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Troubelshoot help on mic recording please

Jul 7, 2013 11:25 AM

Tags: #troubleshoot_audition_mic

HI all,

thanks for looking in. I have lost my ability to record VO..It was wroking fine last time I used it. Went to use it again and nothing?


Win7Pro OS SvcPk1

AU updated

RealTek Driver


Followed this


Here are some screen grabs, of what I am looking at over here. I am not getting a mis match error when arming to record. Selecting record produces NILL..Flat Line


Latest updates were Quicktime, Flash and Silverlight Players. FWIW


Any tech guys out there help me troubleshoot the missing "unchecked box"? LOL!




  • Currently Being Moderated
    Jul 7, 2013 12:10 PM   in reply to Netcommercial

    In the next to bottom screenshot, you are looking at the recording options, but looking at the playback mixer.


    Assuming you have the correct mic set as the default, close the playback mixer, then highlight the mic at the top and select "properties".

    This should take you to a screen called Microphone Properties, go to Levels and check that the mic is faded up and Mic Boost is set appropriately..


    These Microsoft audio controls have always been difficult until you get the hang of them, but if you navigate around all the screens, you ought to be able to get it working  .fairly easily.


    If the soundcard has jack sensing, you may need to plug the mic in before starting Audition.

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  • Currently Being Moderated
    Jul 8, 2013 1:50 AM   in reply to Netcommercial

    Hi NC, glad you got it fixed. You should hang on to that gf!


    As I understand it, CD's standardised on the 44100 sample rate and from this came the normal use of that rate for audio only playback and .recording.

    Video cameras came out with 48000 sample rate and from this that rate became the basic standard for audio with video.


    However, the standard has not been followed too tightly recently and, for example, it's common to find YouTube videos with 44100 audio.


    The crucial thing since Windows 7 came out is to make sure all the default settings are at the sample rate that you want to end up with. This reduces the cahance of Windows doing an on-the-fly sample rate conversion using the built-in very poor sample rate converter.


    Your screenshots also show the Windows sounds being enabled. You really should set them to "No Sounds" if doing any serious recording.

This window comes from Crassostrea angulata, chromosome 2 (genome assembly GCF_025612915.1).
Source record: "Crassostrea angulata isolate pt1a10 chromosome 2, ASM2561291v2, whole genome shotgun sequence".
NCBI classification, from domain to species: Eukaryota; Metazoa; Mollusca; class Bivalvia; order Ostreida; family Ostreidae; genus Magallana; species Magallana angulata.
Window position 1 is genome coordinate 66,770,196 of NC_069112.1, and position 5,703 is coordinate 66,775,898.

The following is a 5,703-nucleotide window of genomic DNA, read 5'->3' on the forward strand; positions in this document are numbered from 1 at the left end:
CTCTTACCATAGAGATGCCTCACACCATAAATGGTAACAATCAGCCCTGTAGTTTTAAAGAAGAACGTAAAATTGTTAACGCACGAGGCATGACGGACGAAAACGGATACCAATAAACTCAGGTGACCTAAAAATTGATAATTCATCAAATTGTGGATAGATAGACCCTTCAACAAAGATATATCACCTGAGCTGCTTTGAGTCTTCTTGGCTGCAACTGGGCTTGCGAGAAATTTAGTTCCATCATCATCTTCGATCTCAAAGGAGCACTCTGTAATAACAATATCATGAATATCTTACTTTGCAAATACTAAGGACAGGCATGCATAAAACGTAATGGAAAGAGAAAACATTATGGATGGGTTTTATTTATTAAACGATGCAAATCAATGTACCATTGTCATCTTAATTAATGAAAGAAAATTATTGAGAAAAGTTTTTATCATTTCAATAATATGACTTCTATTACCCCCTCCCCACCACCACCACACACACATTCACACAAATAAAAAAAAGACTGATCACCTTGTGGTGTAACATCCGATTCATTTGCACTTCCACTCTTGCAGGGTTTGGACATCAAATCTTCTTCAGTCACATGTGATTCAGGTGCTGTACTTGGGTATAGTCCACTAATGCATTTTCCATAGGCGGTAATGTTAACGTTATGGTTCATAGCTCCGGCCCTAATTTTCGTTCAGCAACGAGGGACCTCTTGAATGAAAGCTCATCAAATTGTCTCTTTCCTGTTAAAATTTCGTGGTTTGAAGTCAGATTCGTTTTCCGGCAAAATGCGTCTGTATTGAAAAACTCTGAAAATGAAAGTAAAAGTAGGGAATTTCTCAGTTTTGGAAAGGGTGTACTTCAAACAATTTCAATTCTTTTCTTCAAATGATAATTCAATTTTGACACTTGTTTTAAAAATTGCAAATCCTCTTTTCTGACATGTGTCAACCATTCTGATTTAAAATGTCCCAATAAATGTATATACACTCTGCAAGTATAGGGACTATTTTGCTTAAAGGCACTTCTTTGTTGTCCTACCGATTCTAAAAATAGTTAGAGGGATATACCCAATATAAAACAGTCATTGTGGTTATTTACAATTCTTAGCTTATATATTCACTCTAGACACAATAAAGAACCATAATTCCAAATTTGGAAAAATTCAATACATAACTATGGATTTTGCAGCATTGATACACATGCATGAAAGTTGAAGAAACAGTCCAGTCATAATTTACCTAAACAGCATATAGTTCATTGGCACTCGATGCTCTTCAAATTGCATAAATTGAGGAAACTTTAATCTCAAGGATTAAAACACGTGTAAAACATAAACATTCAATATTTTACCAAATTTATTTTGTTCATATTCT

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  • Currently Being Moderated
    Jul 8, 2013 10:14 AM   in reply to Netcommercial

    Only a usb mic might set the sample rate, and I don't think yours is one of those.


    The default sample rate is set via the Windows Control Panel and selecting each device, then properties, then Advanced. However, a Realtek Ssound card may have its own separate mixer and control application and in my experience this may or may not follow the Windows settings.


    The Realtek application often appears at the bottom of the control panel audio area, and you may have to scroll down to see it.


    The final thing I can think of is that I believe some other programs can alter the default sample rates. If you try to monitor this by opening applications while watching the open Windows Control Panel audio panels, you need to be aware that they don't uually show changes until they are closed and re-opened.


    The alternative to all this mess is to invest in a good usb2 audio interface, such as Edirol, Tascam or the many other known makers. This will provide asio drivers, which bypass most of the Windows nonsense and will almost certainly provide better audio quality and control than the (onboard?) Realtek.

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  • Currently Being Moderated
    Jul 9, 2013 4:12 AM   in reply to Netcommercial

    A lot of this is outside my direct experience, but I imagine that the two top items in the screenshot refer to the 7.1 audio perhaps sent digitally from the hdmi port. I don't think they are relevant to Audition. Also, unless you are actually using the Realtek digital output, I would disable it by right clicking on it and choosing that option.


    The Realtek audio on motherboards is really only designed for use with Skype etc. and, while the Realtek chips may be capable of high quality, they are on a board designed by a motherboard designer rather than someone who designs audio circuitry layouts. The are also in an area where there is a huge amount of RF and other interference flying round. I think it will be this rather than which jack socket you use that will be the deciding factor. I would not be surprised to find it produced "scuzzy hiss".


    A good external interface will be much better and may not cost too much. I know because I've just sold an old Tascam US-122L on ebay. Something like that would be fine and ready for the day you get a Sennheiser or other pro mic that needs phantom power as well as the properly balanced input that your current mic would benefit from.


    For all of this you really need to think through the various stages of recording and monitoring what you are doing.  Others here know much more about voice over an other work than I do.

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